U.S. Navy Destroyer (Ship Class - DDG)

Arleigh Burke (DDG 51 - Flight I)
DDG Flight I

Arleigh Burke (Flight IIA)
DDG Flight IIA

Zumwalt (DDG 1000)
DDG Flight IIA

Description

Arleigh Burke (DDG 51) and Zumwalt (DDG 1000) class destroyers, are warships that provide multi-mission offensive and defensive capabilities. Destroyers can operate independently or as part of carrier strike groups, surface action groups, amphibious ready groups, and underway replenishment groups.

Features

Guided missile destroyers are multi-mission [Anti-Air Warfare (AAW), Anti-Submarine Warfare (ASW), and Anti-Surface Warfare (ASUW)] surface combatants. The destroyer's armament has greatly expanded the role of the ship in strike warfare utilizing the MK-41 Vertical Launch System (VLS).

Features unique to the Zumwalt class (DDG 1000)

  • Eighty peripheral vertical launch system (VLS) cells, two Advanced Gun System (AGS) 155 millimeter (mm) guns, and two 30mm Close In Guns (CIGS).
  • A stern boat ramp for two 7 meter (m) Rigid Hull Inflatable Boats (RHIBs), designed with room for two 11m RHIBs.
  • Aviation capacity for two MH-60R or one MH-60R and 3 VT Unmanned Aerial Vehicles (UAVs).
  • It will be powered by an Integrated Power System (IPS) with an Integrated Fight Through Power (IFTP). This is created by an Advanced Induction Motor (AIM).
  • A superstructure with integrated apertures and low signature profile.
  • Advanced sensors including a SPY-3 Multi-Function Radar.
  • A wave-piercing "Tumblehome" hull form.

Arleigh Burke Class (DDG 51) Background

Technological advances have improved the capability of modern destroyers culminating in the Arleigh Burke (DDG 51) class replacing the older Charles F. Adams and Farragut class guided missile destroyers. Like the larger Ticonderoga-class cruisers, DDG 51's combat capability centers around the Aegis Weapon System (AWS). AWS is composed of the SPY-1D multi-function phased array radar, advanced AAW and ASW systems, VLS, and the Tomahawk Weapon System. These advances allow the Arleigh Burke-class to continue the revolution at sea.

The Arleigh Burke class employs all-steel construction and is comprised of three separate variants or "Flights": DDG 51-71 represent the original design and are designated Flight I ships; DDG 72-78 are Flight II ships; DDG 79 and Follow ships are built or are being built to the Flight IIA design. The Flight III baseline is planned for the second ship in FY16.

Sixty two ships are currently operating in the Fleet. An additional thirteen ships are under contract, including the most recent contract award on June 3, 2013 for nine ships as part of the FY13-17 multi-year procurement contracts with Huntington Ingalls Industries and Bath Iron Works.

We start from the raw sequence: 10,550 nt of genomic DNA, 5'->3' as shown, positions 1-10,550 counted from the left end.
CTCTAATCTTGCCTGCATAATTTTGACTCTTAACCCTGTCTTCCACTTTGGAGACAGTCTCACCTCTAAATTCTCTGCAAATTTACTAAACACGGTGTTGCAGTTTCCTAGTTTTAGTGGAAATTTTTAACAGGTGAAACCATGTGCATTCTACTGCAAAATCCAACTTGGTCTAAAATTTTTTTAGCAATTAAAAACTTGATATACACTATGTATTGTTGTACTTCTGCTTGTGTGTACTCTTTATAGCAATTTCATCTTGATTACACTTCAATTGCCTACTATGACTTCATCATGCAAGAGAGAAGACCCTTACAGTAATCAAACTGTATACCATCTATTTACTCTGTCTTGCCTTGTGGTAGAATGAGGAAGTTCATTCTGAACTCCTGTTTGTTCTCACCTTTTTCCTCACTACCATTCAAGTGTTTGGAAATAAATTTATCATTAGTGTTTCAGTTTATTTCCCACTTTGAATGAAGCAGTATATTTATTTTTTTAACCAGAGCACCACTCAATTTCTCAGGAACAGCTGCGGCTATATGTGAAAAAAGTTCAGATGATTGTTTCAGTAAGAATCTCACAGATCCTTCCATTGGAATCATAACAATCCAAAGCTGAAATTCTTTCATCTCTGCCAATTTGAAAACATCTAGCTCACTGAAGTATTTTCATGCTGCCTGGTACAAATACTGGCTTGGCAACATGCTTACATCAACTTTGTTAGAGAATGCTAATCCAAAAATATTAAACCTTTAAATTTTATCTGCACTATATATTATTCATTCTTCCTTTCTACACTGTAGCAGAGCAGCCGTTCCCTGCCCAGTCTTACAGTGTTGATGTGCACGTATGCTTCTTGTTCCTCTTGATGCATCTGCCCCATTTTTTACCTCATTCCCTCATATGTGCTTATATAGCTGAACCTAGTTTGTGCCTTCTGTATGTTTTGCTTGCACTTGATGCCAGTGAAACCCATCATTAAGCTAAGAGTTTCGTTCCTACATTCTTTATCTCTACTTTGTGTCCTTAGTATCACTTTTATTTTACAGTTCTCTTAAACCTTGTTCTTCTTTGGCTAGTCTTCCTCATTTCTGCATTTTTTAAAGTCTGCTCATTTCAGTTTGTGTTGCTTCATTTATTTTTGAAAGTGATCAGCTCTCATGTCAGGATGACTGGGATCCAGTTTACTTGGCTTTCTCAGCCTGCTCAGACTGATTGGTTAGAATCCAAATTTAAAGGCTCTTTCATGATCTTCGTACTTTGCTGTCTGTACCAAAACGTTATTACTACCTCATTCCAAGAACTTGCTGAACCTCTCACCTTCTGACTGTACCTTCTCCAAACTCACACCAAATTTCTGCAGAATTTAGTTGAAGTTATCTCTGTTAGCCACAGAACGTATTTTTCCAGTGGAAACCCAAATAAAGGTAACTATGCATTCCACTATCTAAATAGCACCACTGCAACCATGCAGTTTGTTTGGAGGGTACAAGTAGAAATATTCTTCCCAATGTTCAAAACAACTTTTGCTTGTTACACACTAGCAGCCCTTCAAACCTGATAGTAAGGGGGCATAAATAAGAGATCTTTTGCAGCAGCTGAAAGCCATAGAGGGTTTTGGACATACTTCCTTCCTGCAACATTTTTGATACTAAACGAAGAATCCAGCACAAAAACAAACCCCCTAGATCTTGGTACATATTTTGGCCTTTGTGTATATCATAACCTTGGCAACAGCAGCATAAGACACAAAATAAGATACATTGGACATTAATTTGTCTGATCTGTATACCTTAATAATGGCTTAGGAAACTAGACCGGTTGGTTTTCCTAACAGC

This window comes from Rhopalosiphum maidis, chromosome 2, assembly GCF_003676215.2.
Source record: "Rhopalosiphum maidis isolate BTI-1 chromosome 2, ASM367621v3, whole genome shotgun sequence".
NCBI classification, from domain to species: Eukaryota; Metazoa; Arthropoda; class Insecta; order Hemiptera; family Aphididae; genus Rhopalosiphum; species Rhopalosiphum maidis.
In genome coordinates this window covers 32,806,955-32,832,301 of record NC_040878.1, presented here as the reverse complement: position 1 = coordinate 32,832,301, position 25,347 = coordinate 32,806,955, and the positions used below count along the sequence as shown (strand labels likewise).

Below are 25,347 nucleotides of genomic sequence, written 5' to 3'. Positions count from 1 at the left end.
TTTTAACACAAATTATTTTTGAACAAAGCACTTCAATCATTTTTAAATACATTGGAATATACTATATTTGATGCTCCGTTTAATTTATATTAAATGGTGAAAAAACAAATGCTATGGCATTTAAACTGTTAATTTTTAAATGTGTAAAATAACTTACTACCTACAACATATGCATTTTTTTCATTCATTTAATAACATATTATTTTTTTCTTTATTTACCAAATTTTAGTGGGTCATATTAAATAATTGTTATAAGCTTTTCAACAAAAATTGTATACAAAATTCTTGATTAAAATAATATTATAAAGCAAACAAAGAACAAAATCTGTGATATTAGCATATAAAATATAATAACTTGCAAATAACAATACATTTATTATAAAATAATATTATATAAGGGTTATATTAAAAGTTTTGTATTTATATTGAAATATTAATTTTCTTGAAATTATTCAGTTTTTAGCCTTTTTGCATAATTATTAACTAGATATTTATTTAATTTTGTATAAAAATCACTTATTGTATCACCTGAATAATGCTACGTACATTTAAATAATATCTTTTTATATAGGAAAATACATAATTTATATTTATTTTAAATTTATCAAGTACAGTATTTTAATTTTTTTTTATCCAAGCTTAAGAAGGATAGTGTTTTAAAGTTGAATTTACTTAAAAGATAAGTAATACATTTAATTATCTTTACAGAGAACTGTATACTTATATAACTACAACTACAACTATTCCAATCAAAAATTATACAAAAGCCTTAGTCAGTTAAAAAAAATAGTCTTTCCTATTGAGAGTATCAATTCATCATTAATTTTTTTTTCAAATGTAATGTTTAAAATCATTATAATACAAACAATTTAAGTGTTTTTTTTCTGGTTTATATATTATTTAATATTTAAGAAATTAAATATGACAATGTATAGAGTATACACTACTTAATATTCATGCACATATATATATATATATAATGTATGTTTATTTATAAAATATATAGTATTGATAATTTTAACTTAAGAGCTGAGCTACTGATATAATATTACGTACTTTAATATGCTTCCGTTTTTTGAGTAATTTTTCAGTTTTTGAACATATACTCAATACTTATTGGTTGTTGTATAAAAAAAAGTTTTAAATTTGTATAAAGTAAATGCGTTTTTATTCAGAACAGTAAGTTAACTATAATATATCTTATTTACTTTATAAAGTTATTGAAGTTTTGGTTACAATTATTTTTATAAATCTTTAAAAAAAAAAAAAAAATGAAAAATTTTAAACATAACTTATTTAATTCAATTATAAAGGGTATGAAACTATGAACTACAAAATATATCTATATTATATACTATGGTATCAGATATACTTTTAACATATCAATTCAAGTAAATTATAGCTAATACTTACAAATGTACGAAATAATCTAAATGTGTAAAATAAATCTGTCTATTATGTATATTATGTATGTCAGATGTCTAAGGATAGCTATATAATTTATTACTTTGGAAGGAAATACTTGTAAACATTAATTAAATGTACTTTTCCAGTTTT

Like most modern U.S. surface combatants, DDG 51 utilizes gas turbine propulsion. Employing four General Electric LM 2500 gas turbines to produce 100,000 total shaft horsepower via a dual shaft design, Arleigh Burke-class destroyers are capable of achieving 30 plus knot speeds in open seas.

The Flight IIA design includes the addition of the Kingfisher mine-avoidance capability, a pair of helicopter hangars which provide the ability to deploy with two organic Lamps MK III MH-60 helicopters, blast-hardened bulkheads, distributed electrical system and advanced networked systems. Additionally, DDGs 91-96 provide accommodations for the A/N WLD-1 Remote Mine-hunting System. The first Flight IIA, USS Oscar Austin, was commissioned in August 2000.

A DDG modernization program is underway to provide a comprehensive mid-life upgrade that will ensure the DDG 51 class will maintain mission relevance and remain an integral part of the Navy's Sea Power 21 Plan. The modernization changes are also being introduced to new construction ships to increase the baseline capabilities of the newest ships in the class, and to provide commonality between new construction ships and modernized in-service ships. The goal of the DDG modernization effort is to reduce workload requirements and increase war fighting capabilities while reducing total ownership cost to the Navy. In-service ships can be modernized by two distinct packages - Combat Systems (C/S) and Hull, Mechanical, and Electrical (HM&E) upgrades. The HM&E package includes new Gigabit Ethernet connectivity in the engineering plant and a Digital Video Surveillance System (DVSS), along with the Integrated Bridge Navigation System (IBNS), an Advanced Galley, and other habitability modifications. A complete Open Architecture computing environment is the foundation for ships receiving the C/S war fighting improvements. This upgrade plan consists of a new Multi-Mission Signal Processor to accommodate additional Ballistic Missile Defense capability and an improvement to radar performance in the littoral regions. Additional upgrades include: Cooperative Engagement Capability (CEC), Evolved Sea Sparrow Missile (ESSM), CIWS Blk 1B, SEWIP, and NULKA. The Arleigh Burke-class MK-41 Vertical Launching System (VLS) will be upgraded to support SM-3 and newer variants of the SM missile family. Throughout their expected service life, DDG 51 destroyers will continue to provide multi-mission offensive and defensive capabilities with the added benefit of sea-based protection from the ballistic missile threat.

Zumwalt Class (DDG 1000) Background

Developed under the DD(X) destroyer program, the Zumwalt-class destroyer (DDG 1000) is the lead ship of a class of next-generation multi-mission surface combatants tailored for land attack and littoral dominance with capabilities that defeat current and projected threats. DDG 1000 will triple naval surface fires coverage as well as tripling capability against anti-ship cruise missiles. DDG 1000 has a 50-fold radar cross section reduction compared to current destroyers, improves strike group defense 10-fold and has 10 times the operating area in shallow water regions against mines. For today's warfighter, DDG 1000 fills an immediate and critical naval-warfare gap, meeting validated Marine Corps fire support requirements.

In July 2008, Navy announced its decision to truncate the DDG 1000 program at three ships and restart the construction of BMD capable DDG 51s. The Department's decision to truncate the DDG 1000 program and continue building DDG 51 class ships triggered a Nunn McCurdy critical cost breach due primarily to a reduction in total procurement quantity.